Each tutorial should help a relatively novice reader gain a better understanding of a statistical principle, practice, or skill through the use of simulations. Manuscripts should focus on core concepts that are relevant to the broad readership of the journal (psychological scientists from all subfields, using many types of data and employing a wide variety of statistical analysis). Each tutorial should include a brief introduction that motivates how and why the simulation approach is useful for understanding that concept and what insights users can gain by following the tutorial. The manuscript should walk readers through the process of using the code/tool in a step-by-step fashion. Ideally, the tutorial will work through multiple examples (ideally using different types of data from different content areas) to illustrate the usefulness and generality of the tutorial. We strongly encourage the use of open-source software and tools for all tutorials (e.g., R, Python, Shiny), and authors should make their well-commented code publicly available either in supplemental materials or at a permanent 3rd-party repository (e.g., osf.io or a shiny server). Please see the submission guidelines for details on the requirements for the Tutorial article type at AMPPS.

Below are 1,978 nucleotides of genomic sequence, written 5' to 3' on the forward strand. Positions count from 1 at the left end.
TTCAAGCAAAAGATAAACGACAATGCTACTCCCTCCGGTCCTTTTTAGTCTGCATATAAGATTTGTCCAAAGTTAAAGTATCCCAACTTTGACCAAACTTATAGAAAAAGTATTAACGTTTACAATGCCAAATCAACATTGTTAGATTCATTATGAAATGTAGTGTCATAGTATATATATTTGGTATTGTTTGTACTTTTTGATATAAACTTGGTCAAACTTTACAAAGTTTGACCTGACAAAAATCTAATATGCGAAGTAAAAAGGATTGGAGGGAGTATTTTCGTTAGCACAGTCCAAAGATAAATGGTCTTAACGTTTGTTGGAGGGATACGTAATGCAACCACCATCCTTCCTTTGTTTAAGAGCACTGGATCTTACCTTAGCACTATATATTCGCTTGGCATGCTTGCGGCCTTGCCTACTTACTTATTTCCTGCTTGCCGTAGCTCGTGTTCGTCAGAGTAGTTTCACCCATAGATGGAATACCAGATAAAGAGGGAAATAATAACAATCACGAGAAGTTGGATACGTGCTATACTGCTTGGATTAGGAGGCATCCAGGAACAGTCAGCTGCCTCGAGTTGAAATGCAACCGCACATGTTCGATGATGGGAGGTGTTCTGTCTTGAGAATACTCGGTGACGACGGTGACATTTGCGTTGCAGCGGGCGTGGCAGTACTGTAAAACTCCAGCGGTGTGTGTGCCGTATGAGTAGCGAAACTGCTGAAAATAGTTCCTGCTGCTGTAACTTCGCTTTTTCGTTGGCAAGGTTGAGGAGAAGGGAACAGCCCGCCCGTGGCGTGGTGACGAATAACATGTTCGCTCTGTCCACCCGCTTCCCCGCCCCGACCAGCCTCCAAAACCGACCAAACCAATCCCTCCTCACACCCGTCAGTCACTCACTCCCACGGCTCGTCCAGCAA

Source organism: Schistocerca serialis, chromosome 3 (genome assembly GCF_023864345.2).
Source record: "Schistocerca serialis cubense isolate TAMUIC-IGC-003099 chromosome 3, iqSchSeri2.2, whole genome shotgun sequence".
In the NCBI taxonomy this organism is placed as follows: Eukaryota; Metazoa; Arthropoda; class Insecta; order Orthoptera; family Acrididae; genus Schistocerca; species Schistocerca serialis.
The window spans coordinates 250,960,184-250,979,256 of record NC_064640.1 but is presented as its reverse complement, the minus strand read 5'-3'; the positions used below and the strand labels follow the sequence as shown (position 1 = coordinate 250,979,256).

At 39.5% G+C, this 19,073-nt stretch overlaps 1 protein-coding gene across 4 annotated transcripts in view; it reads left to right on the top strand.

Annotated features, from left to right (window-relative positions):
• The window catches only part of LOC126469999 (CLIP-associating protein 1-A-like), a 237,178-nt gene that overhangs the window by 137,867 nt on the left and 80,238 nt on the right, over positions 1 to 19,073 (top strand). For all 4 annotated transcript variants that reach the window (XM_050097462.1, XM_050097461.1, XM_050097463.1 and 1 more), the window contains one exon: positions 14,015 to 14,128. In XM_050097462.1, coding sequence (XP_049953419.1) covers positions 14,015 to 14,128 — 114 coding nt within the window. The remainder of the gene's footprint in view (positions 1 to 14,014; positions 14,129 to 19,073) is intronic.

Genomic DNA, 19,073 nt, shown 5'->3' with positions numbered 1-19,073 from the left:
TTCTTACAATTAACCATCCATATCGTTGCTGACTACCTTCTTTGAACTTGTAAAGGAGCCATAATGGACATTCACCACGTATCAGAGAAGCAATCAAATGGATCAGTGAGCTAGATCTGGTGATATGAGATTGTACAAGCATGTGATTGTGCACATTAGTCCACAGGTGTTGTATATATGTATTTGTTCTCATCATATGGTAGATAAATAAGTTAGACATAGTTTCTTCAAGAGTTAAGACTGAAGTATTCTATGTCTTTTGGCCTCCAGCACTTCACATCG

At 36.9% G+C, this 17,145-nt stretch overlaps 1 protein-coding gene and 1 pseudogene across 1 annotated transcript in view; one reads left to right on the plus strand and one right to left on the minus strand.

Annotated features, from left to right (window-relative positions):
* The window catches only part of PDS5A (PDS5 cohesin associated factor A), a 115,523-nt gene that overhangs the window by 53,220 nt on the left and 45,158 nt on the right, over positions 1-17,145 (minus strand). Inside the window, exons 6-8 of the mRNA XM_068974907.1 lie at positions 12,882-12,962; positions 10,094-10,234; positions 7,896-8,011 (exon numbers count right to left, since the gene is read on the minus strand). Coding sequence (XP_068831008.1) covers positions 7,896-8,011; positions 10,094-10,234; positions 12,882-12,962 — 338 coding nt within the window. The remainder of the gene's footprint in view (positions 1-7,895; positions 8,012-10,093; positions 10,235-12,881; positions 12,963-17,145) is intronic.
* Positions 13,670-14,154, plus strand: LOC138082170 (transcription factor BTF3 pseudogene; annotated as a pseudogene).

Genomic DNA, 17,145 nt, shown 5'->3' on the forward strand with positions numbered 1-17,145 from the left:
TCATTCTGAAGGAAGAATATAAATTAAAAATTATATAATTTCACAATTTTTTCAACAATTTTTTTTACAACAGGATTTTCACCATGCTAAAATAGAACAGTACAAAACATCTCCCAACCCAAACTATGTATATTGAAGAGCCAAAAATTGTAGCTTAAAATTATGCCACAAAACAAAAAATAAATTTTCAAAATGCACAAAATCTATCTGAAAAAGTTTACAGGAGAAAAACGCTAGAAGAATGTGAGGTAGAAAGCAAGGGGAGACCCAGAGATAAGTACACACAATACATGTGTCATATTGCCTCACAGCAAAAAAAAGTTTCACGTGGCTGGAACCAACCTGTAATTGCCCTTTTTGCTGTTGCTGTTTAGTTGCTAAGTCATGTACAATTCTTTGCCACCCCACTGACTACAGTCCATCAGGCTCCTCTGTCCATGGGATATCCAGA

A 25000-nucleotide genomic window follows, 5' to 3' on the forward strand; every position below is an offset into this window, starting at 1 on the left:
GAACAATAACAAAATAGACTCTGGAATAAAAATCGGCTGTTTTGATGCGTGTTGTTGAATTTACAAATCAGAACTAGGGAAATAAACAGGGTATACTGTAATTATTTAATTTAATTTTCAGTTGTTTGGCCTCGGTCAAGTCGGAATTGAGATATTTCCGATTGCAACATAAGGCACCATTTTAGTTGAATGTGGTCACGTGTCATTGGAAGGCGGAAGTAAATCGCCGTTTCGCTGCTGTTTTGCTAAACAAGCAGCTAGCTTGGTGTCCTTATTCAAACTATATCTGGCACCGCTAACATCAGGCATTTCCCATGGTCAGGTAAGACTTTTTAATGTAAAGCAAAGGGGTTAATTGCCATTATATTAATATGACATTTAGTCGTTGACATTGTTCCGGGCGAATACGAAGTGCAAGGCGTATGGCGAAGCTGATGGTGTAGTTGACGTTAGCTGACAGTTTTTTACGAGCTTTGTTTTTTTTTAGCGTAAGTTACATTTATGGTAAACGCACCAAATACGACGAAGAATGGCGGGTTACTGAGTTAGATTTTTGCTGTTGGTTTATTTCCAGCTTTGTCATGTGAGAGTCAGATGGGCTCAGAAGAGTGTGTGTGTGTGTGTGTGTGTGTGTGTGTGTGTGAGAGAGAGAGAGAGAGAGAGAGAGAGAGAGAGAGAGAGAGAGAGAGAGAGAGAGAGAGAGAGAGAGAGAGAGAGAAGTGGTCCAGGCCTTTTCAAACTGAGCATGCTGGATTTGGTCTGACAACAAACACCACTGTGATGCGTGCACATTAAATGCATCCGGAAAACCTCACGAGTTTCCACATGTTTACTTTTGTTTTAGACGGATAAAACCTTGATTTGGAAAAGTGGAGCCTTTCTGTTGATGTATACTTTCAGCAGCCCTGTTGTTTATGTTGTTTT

Interested authors should use this form to submit a proposal for a tutorial in the special section. The editors will review these proposals and will encourage submission based on fit to the call for proposals, fit with AMPPS’s overall mission of reaching a broad audience, and on the need to avoid duplication of content in the section or with other AMPPS submissions. In cases where multiple teams submit proposals for the same topic, we will aim to ensure diversity among the pool of authors in the issue. We do not have a fixed limit on the number of manuscripts for the special section.
The deadline for the submission of proposals is February 11, 2019 and the deadline for completed manuscripts will be May 31, 2019.
Note that AMPPS encourages submission of unsolicited tutorial manuscripts of many sorts (see the submission guidelines). This call is for Tutorials specifically focused on the use of simulations for enhanced understanding and for pedagogy.Special Section: Design and analysis of interventions
Advances in Methods and Practices in Psychological Science (AMPPS) is pleased to announce a call for manuscripts focused on the design and analysis of experimental intervention research.